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Rev. Bras. Anestesiol. vol.62 no.3 Campinas May/June 2012
Ricardo Bittencourt, TEAI; José Costa, TSAI; José Eduardo de Oliveira Lobo, TSAIII; Fábio Costa Aguiar, TEAIV
IAnesthesiologist, Maternity Carmela Dutra, Santa Catarina
IIResponsible, CET, Anesthesiology Clinic of Hospital Naval Marcílio Dias
IIICo-responsible, CET, Anesthesiology Clinic of Hospital Naval Marcílio Dias
IVResponsible, Pain Services, Hospital Naval Marcílio Dias
BACKGROUND AND OBJECTIVES: With the surgical and anesthetic technology advance the indications for intervention are expanding, as well as the need for blood transfusions. Because of its great scientific value, the content to be exposed is subject for endless discussions that provide different guidelines in various clinical and laboratory aspects. The objective of this review is to determine the clinical, laboratorial, and monitoring signs that should guide blood transfusion initiation, avoiding any risk and unnecessary use of resources, as well as the delay on starting therapy, determining tissue hypoxia and its corollaries.
CONTENT: Scientific articles of clinical trials and reviews were used to range various subjects approached in the present content. These subjects were divided according to clinical and laboratorial aspects. Once the described search finished, 2,608 papers were identified, but only 17 original references were selected by inclusion criteria.
CONCLUSIONS: Literature is unclear about clinical criteria on the ideal moment to begin the transfusion therapy in order to optimize the relations risk/ and cost/benefit. Studies show that there is no significant difference of oxygen supply (O2) in a comparison of hemoglobin (Hb) levels between 6 and 10 g.dL-1, mainly by reduced blood viscosity, facilitating the vascular flow to tissues. However, there is a tendency to recommend the transfusion trigger (TT) when it reaches low values as 6-7 g.dL-1. This same tendency indicates that red blood cells should never be administered with Hb levels > 10 g.dL-1, except in special situations.
Keywords: anemia; bloodtransfusion; cell hypoxia.
With the advances in surgical and anesthetic technologies, indications for intervention, and the need for blood transfusions expanded. Because of its great scientific value, this subject provides different guidelines in clinical and laboratory aspects.
The main objective of perioperative transfusion therapy is to reduce morbidity and mortality associated to inadequate O2 tissue supply during a procedure1. Better understanding of the O2 transportation, the physiopathology of anemia and the coagulation mechanism allows a reassessment of the real need for transfusion nowadays2. Therefore, indications, contraindications, and complications of blood products infusion are essential for the accurate decision and to promote advantageous cost/benefit and risk/benefit relations. These relations refer respectively to the institution and the binomial medical-staff/patient, as the use of blood and its derivatives are rescuing measures in certain well-specified cases, but involve complex administrative logistics and possible risks to the patient's health3.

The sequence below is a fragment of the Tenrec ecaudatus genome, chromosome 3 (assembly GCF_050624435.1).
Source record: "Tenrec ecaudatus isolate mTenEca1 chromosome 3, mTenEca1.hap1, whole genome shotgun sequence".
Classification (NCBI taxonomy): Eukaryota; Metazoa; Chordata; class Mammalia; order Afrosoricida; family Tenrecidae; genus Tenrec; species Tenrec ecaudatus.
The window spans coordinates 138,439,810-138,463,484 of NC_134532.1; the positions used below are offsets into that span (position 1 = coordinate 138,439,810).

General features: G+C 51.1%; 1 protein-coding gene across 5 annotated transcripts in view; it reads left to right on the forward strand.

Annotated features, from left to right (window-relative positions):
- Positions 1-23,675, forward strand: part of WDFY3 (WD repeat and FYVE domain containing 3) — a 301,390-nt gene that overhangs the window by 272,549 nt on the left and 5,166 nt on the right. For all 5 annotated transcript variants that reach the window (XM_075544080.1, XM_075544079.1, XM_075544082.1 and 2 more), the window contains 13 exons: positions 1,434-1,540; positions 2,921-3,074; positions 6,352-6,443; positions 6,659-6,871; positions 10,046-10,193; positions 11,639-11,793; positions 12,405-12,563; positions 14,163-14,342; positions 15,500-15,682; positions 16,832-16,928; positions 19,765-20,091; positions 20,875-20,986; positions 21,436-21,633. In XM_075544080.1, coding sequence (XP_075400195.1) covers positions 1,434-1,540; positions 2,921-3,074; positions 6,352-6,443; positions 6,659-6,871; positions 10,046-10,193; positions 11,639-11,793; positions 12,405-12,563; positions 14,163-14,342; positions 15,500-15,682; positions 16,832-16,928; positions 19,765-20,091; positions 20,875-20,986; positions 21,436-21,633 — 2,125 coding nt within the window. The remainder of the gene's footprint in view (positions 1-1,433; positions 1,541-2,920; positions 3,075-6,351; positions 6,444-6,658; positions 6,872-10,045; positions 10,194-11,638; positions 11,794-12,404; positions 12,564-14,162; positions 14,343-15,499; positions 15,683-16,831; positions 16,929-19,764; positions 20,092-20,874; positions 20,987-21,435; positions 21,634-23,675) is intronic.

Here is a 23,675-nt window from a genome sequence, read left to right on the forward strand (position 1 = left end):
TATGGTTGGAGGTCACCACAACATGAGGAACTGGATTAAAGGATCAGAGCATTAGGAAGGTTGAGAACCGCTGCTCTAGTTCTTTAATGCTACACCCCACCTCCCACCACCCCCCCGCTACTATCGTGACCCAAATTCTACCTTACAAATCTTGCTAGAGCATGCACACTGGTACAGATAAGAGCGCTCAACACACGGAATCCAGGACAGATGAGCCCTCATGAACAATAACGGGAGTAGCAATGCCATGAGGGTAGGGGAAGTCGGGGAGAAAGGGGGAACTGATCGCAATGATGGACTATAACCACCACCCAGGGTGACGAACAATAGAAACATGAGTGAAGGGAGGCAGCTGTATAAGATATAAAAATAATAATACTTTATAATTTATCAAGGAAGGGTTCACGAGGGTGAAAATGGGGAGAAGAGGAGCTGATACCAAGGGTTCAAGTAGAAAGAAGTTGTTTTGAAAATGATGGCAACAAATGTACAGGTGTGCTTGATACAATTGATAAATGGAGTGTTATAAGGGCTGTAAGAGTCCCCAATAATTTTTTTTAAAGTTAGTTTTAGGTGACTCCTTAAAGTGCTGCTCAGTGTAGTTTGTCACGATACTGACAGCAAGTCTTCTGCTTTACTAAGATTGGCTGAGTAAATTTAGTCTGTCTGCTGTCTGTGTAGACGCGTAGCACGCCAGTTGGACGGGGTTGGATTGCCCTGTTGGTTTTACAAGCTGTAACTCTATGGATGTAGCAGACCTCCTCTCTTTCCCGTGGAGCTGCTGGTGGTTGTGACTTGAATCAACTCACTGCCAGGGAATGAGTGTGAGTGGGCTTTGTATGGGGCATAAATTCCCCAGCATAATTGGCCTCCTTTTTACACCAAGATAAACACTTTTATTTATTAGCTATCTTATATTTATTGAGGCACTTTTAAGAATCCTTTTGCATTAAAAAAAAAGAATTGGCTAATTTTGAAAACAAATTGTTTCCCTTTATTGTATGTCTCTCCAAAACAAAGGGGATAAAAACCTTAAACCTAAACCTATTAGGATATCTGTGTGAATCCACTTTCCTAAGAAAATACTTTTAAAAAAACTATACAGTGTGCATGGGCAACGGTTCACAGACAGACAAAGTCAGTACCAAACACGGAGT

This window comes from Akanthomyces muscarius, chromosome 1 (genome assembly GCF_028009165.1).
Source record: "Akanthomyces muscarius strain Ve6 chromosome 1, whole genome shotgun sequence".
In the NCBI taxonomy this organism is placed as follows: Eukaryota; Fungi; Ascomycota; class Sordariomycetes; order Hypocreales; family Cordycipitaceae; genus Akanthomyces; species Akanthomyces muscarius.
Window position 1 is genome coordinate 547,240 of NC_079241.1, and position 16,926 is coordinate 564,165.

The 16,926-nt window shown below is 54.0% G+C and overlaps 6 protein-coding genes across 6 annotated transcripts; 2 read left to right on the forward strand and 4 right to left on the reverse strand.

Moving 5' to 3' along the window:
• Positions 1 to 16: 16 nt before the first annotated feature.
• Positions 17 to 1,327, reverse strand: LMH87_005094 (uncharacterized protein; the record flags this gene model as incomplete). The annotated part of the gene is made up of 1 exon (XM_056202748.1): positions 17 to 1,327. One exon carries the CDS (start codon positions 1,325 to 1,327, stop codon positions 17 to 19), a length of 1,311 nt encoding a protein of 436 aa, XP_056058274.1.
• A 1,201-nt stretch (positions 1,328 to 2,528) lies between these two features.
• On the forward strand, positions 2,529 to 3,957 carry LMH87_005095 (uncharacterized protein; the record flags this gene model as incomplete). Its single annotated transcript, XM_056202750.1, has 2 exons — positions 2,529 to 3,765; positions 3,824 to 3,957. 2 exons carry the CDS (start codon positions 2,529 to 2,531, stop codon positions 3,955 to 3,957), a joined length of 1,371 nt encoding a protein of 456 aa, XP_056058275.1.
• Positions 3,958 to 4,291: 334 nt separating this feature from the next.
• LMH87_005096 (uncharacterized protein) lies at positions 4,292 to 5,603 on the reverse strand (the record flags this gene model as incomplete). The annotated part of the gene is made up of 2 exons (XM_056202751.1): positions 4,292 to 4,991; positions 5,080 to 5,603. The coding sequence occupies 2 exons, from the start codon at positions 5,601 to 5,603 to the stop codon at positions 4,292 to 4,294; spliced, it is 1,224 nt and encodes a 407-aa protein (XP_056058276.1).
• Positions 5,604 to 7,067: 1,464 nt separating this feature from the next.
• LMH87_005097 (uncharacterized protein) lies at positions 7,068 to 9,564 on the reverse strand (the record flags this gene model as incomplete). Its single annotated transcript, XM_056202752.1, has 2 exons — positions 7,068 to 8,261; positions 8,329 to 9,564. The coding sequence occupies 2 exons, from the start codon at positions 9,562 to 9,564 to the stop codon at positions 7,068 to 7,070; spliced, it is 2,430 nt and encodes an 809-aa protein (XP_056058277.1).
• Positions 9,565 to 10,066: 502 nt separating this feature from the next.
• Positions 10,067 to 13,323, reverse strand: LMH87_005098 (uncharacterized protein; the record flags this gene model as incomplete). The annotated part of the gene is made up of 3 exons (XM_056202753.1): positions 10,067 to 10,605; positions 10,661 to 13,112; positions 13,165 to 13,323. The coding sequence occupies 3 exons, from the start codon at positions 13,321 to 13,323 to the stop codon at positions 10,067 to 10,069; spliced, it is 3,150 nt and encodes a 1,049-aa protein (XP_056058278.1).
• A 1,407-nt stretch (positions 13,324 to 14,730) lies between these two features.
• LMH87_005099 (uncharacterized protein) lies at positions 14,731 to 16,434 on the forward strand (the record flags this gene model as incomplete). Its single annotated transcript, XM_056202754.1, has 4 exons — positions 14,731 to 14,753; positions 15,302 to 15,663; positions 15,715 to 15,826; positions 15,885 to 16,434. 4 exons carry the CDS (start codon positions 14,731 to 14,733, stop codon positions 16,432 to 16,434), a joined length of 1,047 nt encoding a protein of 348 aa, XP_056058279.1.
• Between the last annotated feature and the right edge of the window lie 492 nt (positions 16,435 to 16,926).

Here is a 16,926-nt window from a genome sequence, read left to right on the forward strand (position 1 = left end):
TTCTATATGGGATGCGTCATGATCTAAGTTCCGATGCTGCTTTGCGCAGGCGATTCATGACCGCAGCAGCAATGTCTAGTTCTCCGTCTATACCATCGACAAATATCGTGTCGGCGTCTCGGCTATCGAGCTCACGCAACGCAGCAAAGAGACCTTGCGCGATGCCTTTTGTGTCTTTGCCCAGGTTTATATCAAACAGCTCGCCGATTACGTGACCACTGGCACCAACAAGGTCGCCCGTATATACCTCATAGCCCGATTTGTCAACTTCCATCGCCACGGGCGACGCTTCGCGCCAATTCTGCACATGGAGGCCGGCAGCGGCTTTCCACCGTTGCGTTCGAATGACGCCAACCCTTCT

This research's hypothesis is that nowadays, even in metropolitan areas, there is an anticipation in the blood transfuse decision. The objective is to determine clinical, laboratorial and monitoring signs that should guide the blood transfusion initiation, avoiding risk and waste of resources, as well as the delay on initiating the therapy, leading to tissue hypoxia and its corollarie4.
Systematic review of original scientific articles, including clinical trials and reviews, on various subjects approached in the present text were divided into guidelines for laboratorial and clinical aspects. Search strategy based itself on the database Medline (1970-2009). References of elected original articles that met the inclusion criteria were also analyzed in order to find articles that were not identified by the initial search.
The primary variables adopted in this review were: 'transfusion trigger' (TT), 'anemia', 'blood transfusion', 'blood products', 'hemodilution', 'blood replacement', 'lactate', 'pyruvate', and 'anaerobic metabolism'.
Once the described search finished, 2,608 papers were identified, but only 17 original references were elected by the inclusion criteria.
Inaba5, in an article on TT intraoperative, concludes that the minimum demand to maintain an adequate supply of O2 is 12 mL.kg-1.min-1, and it mentions the United States of America resolution (1988), which determines the surgical transfusion trigger and hemoglobin at 7 g.dL-1, except for cardiac patients.
Von Bormann et al.6 determined that under normal blood volume, patients support low hematocrit at 20% due to lower viscosity and consequent blood velocity increase. They report that patients who refused to receive blood transfusions - such as Jehovah's Witnesses - shown up to 11% hematocrit during cardiopulmonary bypass (CPB). Their mortality results were similar to patients who decided to receive blood products in order to increase O2 supply in cardiac surgery. Authors concluded that hemoglobin (Hb) > 9 g.dL-1 does not necessarily increase O2 supply to tissues. Another recent report suggests that there is no evidence that mild anemia impairs healing or increases bleeding or hospitalization period of time7.